Leftover Rocket Impacts Moon at 5,800MPH

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Graphic by Jonathon Carmona for El Paisano Media

As a 3 ton piece of rocket hits our moon, a question arises. Should researchers and scientists focus on cleaning up space junk? An answer may come soon.

As of March 4 at 4:25a.m., a leftover piece of a space rocket has been predicted to have made an impact on the Moon’s surface. 

Rocket Power

The 3-ton piece of a rocket was traveling at 5,800 mph upon impact. Scientists predicted the “space junk” would leave a crater on the lunar far side. Our grounded telescopes were not able to see the event as the far side is out of our view. 

The satellites closest to the point of impact, NASA’s Lunar Reconnaissance Orbiter and India’s Chandrayaan-2, are also not in a position to witness the event. NASA has promised to find the resulting crater but the process could take weeks or even months.  

They predict the crater left behind will be about 33 ft. to 66 ft. (10 – 20 meters) across. The impact will also cause moon dust to kick up and fly across hundreds of miles of the Moon’s surface. The crater should be located near the naturally-formed Hertzsprung Crater. This collision is the first known unintentional lunar collision caused by something human’s left behind. 

The Pointing of Fingers

Astronomer and data scientist Bill Gray at first calculated that the space junk was part of SpaceX’s Falcon 9 rocket. While SpaceX was ready to accept all blame, newer discoveries were made. Later findings put the blame on China’s Long March 3C rocket, the piece being part of the rocket’s upper stage. China has since denied these claims, stating the upper stage had re-entered the Earth’s atmosphere and burned up. Gray has doubled down on his calculations and is sure that the piece is from China’s rocket. 

Bill Gray runs the Pluto Project program that tracks faraway space objects. There is no official agency that tracks leftover space junk. The benefits from this type of work are limited and often not seen as worth the time. This means the job falls onto volunteers who watch and track the skies in their free time. Volunteers such as 63-year-old Peter Birtwhistle had spotted the rocket heading towards a lunar collision. He first spotted a tiny dot of light moving across the sky using his telescope at home in Newbury, England. He then captured and sent pictures to Bill Gray who then began to assess the situation.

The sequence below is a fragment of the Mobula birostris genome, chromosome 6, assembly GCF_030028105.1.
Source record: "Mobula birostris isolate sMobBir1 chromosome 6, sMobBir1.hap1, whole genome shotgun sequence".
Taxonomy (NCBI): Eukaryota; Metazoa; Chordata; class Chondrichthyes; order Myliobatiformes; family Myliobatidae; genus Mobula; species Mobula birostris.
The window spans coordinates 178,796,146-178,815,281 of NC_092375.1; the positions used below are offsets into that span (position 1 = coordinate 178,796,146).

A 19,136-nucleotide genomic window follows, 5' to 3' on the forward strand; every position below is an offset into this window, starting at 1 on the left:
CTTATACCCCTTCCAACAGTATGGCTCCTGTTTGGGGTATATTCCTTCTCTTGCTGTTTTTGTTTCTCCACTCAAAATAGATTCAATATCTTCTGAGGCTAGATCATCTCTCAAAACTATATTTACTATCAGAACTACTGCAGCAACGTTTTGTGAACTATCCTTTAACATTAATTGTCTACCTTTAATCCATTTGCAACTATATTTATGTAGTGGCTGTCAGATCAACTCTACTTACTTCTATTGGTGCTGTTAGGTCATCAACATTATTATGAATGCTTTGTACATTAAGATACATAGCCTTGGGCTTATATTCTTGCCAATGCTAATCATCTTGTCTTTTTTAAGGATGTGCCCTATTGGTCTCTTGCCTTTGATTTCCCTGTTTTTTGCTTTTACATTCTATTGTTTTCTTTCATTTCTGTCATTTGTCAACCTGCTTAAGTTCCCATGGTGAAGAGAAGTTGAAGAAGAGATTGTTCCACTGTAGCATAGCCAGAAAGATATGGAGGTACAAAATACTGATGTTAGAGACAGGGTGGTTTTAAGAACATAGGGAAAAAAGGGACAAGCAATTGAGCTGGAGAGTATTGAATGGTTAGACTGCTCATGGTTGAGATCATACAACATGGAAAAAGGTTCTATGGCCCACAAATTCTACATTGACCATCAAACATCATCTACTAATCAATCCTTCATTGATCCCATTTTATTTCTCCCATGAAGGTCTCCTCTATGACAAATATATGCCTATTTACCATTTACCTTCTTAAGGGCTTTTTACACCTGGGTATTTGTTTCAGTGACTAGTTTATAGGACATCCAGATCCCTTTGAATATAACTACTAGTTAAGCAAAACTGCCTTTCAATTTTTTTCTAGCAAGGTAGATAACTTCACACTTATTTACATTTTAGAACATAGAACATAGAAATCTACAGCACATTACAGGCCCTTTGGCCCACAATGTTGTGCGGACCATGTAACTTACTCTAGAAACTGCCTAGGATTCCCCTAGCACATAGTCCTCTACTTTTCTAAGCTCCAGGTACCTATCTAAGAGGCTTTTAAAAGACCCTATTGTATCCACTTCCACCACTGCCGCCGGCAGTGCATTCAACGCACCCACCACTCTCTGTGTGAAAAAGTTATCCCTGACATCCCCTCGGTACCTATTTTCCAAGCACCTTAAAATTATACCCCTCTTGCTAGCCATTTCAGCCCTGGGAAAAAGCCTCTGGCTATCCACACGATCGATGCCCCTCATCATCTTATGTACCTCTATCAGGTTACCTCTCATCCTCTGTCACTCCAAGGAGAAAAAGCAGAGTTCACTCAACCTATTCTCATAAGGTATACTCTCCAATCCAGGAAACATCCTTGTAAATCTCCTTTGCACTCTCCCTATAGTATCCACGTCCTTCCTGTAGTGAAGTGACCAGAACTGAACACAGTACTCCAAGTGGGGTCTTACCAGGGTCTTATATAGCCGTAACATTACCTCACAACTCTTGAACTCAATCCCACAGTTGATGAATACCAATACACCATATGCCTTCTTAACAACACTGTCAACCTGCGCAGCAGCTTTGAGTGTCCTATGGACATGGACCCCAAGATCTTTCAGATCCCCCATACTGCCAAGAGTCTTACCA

Doing Better as a Society

No one will ever really know whose rocket it was, tracking space debris has not been an important element that scientists focus on. Space junk is hardware sent from Earth into space that didn’t have enough fuel to return back. Some space junk is closer to Earth, almost right above the planet, but some are deeper into space and too far from Earth’s atmosphere. The European Space Agency says there are about 36,500 pieces of space junk out there that are at least 10 cm in size. 

There is hope that space debris tracking will start to become a priority as humans increase their space-traveling activity. There is no telling when a piece of a rocket will compromise a satellite. Space junk can be unpredictable as the gravitational pull changes the farther or closer the junk is to Earth and even our Moon. Our Moon also has no atmosphere, thus no real defense against any incoming damage. Although it is not a real problem at the moment, if we ever want to travel beyond our limits, one of the steps will be how to avoid all the junk in our way.